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Columnaris is an infection that hits goldfish, as well as other pet fish. This infection has several very obvious signs and symptoms, which can be used to rapidly distinguish it from other goldfish illnesses. Colunaris infections can quickly kill a goldfish, so treatment must be rapid and address both the infection itself and the conditions that promoted it.
Columnaris has a very confusing set of names. It is commonly called "mouth fungus." However, a bacteria, not a fungus, causes this illness. The bacterial colonies look fuzzy, hence the nickname. The bacteria belongs to the species Flavobacterium columnare and was formerly classified as F. columnaris, so columnaris became another of the common names.
Columnaris infection presents in goldfish as a fuzzy, wool-like growth on the goldfish's mouth. The growth is usually off-white or gray, but it can appear brownish. It generally grows in patches. The infection will generally start on the mouth but can spread to the gills and the rest of the face as it progresses. Infected fish may appear lethargic and refuse to eat. Sometimes, the fungus can cause red ulceration on an infected fish's mouth and head.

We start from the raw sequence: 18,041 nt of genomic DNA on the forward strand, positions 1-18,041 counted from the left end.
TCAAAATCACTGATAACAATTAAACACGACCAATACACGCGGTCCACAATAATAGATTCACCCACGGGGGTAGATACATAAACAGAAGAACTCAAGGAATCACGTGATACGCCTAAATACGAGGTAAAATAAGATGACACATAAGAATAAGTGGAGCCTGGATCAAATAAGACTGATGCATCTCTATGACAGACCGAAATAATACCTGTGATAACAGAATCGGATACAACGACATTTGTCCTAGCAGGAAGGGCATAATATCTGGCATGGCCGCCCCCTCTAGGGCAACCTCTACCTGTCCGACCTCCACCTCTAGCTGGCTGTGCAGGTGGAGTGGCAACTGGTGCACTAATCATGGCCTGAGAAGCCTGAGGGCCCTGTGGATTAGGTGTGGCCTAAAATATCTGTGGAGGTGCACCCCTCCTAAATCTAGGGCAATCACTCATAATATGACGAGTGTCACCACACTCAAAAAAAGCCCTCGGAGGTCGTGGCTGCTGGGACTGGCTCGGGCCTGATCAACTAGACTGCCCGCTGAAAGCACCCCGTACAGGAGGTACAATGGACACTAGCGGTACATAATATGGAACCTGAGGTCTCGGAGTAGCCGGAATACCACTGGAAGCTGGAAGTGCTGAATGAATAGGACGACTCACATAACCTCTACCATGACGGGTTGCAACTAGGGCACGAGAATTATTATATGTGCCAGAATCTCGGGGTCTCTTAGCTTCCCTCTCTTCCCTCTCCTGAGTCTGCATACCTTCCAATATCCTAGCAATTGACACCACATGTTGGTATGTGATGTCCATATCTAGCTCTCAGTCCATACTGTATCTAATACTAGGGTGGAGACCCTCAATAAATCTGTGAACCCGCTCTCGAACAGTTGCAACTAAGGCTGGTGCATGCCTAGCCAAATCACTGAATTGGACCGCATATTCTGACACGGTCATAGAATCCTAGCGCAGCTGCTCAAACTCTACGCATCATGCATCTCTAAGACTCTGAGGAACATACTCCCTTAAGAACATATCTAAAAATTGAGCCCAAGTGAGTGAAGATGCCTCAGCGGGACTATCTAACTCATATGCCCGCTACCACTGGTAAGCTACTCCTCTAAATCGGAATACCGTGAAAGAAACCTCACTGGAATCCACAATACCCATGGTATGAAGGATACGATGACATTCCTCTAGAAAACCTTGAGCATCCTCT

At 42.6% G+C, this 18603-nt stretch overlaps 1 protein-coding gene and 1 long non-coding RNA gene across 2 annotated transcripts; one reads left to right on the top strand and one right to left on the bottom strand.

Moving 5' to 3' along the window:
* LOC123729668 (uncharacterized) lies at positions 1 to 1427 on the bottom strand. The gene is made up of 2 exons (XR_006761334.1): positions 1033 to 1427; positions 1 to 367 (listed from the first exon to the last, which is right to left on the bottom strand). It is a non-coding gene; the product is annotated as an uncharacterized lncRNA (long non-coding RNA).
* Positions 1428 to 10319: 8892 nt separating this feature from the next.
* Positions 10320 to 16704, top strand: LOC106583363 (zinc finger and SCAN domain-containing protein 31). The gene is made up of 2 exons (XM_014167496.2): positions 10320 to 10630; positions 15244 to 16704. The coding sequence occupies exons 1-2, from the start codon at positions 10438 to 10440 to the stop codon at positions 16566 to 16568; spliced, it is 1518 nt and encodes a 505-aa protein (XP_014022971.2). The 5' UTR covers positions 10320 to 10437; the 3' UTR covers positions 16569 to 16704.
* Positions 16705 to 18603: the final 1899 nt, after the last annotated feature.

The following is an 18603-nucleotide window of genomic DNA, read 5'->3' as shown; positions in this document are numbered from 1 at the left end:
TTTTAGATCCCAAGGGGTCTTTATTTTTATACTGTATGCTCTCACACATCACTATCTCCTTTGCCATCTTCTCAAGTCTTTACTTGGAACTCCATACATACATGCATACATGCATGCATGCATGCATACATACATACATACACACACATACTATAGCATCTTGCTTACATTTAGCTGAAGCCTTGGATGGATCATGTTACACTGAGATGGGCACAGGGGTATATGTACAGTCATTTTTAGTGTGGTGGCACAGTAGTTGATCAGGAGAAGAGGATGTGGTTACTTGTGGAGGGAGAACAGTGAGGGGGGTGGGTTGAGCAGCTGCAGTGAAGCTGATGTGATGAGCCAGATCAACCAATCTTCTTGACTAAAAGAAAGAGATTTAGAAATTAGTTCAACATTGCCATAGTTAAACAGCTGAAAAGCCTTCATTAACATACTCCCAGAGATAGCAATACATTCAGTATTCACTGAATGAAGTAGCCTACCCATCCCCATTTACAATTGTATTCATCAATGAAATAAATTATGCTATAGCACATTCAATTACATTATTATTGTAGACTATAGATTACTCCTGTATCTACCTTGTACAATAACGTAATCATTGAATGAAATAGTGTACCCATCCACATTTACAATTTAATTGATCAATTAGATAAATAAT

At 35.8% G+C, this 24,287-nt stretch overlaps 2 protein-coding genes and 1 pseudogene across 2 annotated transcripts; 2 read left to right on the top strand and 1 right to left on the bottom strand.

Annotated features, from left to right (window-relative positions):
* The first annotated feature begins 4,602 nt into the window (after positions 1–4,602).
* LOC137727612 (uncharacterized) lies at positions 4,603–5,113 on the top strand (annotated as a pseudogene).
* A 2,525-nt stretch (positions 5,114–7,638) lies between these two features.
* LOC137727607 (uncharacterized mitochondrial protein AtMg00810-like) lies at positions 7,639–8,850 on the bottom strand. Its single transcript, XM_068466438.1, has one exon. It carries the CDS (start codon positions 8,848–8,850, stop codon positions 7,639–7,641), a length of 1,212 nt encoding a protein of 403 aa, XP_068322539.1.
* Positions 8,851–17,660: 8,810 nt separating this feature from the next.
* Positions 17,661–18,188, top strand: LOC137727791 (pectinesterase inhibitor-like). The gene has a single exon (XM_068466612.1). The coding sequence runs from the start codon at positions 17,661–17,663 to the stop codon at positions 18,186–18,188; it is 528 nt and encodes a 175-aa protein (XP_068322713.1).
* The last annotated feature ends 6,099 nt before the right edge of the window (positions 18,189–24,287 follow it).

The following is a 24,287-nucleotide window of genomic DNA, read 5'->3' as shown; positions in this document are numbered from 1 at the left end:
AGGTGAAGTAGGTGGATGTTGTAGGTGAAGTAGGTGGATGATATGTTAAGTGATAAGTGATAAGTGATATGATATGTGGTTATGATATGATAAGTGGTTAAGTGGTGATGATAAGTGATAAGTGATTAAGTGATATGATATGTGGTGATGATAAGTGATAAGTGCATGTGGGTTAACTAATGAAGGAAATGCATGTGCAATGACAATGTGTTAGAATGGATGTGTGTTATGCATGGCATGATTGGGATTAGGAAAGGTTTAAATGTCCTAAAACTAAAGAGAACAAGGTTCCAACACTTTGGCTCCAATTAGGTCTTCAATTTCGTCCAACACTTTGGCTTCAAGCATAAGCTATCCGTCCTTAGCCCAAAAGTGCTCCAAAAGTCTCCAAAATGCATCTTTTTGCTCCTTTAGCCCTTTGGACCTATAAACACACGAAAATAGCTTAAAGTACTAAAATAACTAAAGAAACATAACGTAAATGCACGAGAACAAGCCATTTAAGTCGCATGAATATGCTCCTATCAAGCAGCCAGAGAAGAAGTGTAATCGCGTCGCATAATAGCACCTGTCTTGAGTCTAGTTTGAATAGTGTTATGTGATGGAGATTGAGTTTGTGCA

The bacterium that causes columnaris lives in most aquariums. However, it can cause infections only under certain circumstances. In order to harm a fish, columnaris has to be present in a poorly maintained aquarium. Goldfish are often kept in tanks that are too small for them, leading to poor health. A goldfish needs at least 30 gallons to thrive. Goldfish kept in smaller tanks and bowls tend to foul the water quickly and are more prone to infections like columnaris.
In addition to improving aquarium conditions, quick action is required to save the goldfish. Columnaris bacteria are susceptible to gram-negative antibiotics like kanmycin. In the United States, you can purchase aquarium antibiotics at pet shops, but in the United Kingdom, you may need a vet's prescription to pick up antibiotics for aquarium fish. It's a common belief that the addition of salt can help cure columnaris; unfortunately, the amount of salt required would probably harm a goldfish.
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